For most of its reign as the premier pop-culture machine in cinema of recent years, Marvel Studios could be relied upon to deliver not great films, but efficient entertainment on a regular basis. Many of the studio’s movies are predictable and self-serious to a fault, but they succeed, in part, because they have a built-in fan base and are generally well-made. This summer’s “Captain America” is a highlight of the establishment — a very good film, but one that adheres to a tolerable formula.
If “Guardians of the Galaxy,” the latest and best from Marvel, doesn’t quite upend the establishment in the long term, it at least temporarily knocks it over.
Based on a virtually unknown comic book, “Guardians” doesn’t carry the burden of audience expectation. In fact, it owns its unfamiliarity by featuring a group of characters that includes a talking raccoon whose bodyguard is a tree with a very limited vocabulary. Accompanied by a man from Earth and two other representatives of alien races, the raccoon and tree assist in saving the galaxy from annihilation. They are a motley bunch of misfits, and self-acknowledged losers.
Their thief of a leader, Peter Quill (Chris Pratt), isn’t one for heroics and is kind of a jerk, but goodness emanates from him. He’s smart (or dumb) enough to realize that his reluctant, ragtag team are in a unique position to stop Ronan, a vengeful, psychotic blue monster on a quest to destroy whole civilizations.
Ronan takes himself far too seriously. His manner of menace is all doom-and-gloom, and in contrast to Quill’s irreverent quintet, he embodies the status quo the film relentlessly rallys against.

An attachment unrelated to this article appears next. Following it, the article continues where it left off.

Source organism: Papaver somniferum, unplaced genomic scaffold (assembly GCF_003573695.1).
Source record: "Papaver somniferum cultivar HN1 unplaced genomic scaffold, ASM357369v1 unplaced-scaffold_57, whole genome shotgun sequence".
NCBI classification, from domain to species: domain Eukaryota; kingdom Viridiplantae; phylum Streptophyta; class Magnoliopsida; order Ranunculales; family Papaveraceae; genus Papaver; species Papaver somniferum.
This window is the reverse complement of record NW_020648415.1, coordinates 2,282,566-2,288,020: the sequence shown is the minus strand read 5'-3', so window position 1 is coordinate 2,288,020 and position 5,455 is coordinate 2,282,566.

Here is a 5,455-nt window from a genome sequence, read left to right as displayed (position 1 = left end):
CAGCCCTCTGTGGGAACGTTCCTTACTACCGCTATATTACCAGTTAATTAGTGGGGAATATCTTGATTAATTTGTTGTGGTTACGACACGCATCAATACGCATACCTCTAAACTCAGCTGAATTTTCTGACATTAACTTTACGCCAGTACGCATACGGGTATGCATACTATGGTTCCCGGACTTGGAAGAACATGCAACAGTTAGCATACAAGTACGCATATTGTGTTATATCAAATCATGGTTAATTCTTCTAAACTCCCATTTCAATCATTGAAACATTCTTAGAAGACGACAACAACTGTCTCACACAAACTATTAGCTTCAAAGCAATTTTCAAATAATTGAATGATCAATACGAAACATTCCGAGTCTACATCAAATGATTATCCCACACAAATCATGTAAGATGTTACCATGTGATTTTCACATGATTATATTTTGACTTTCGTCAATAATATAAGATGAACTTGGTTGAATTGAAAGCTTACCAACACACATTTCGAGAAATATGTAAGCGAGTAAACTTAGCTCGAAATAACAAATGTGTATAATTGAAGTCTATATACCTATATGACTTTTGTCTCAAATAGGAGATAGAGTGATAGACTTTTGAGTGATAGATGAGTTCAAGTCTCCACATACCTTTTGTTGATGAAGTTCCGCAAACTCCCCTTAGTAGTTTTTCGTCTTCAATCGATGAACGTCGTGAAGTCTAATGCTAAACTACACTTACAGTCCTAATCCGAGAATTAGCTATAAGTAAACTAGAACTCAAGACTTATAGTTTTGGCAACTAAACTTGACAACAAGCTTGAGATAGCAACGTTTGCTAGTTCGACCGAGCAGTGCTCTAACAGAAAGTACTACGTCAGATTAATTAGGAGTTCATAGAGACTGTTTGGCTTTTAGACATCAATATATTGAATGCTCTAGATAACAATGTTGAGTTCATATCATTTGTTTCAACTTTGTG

Ever since the summer of 2008, comic book movies have tried to capitalize on the magnetic darkness of “The Dark Knight” to varying degrees of success. Darkness, in tone and color, was part of that film’s identity and not yet a convention of the genre.
“Guardians” eschews that movement in spirit and in aesthetics, reminding us that we are, ultimately, watching a movie based on a comic book, a medium of bright, vivid colors and a subversive sense of humor.
The film zips along with a freewheeling levity and an eclectic color palette appropriate for a romp through a galaxy populated by sundry alien races and celestial bodies. The action in the film, though often hectic, uses a richly imagined cosmic setting to allow for brief moments of wonder, reminiscent of images in “2001: A Space Odyssey” or “Star Wars.” Though it lacks the big ideas of the former and the tragedy of the latter, “Guardians” operates on a much more human level.
Its characters are defined by their ability to inspire each other to be better human beings, raccoons or trees. It sounds funny, and of course it is, but the overarching insouciance becomes a vessel for empathy.
Like Quill and his seemingly lowly compatriots, the film’s humor serves a greater purpose: to laugh is to forget who we are for a moment — a visceral pleasure that sweeps us away and distracts us from the trials of mundane life just like the best fantasy and the best entertainment, say music, for example. Perhaps that’s why Quill, despite the galactic stakes, only ever looks pained when he can’t find the Walkman that helped him through a difficult period in his childhood.
Music and its transformative power is an integral part of this film. Its screwball use of a soundtrack from the ’70s becomes a symbolic argument against adulthood and the notion that seriousness is a signifier of maturity and worthy of unquestioning respect. In a movie landscape where blockbusters succeed or fail based on how solemnly they present and perceive themselves, the guardians of the galaxy have a much more lively message: it’s time to lighten up.
A version of this review originally appeared in the Williamsport Sun-Gazette on August 7, 2014.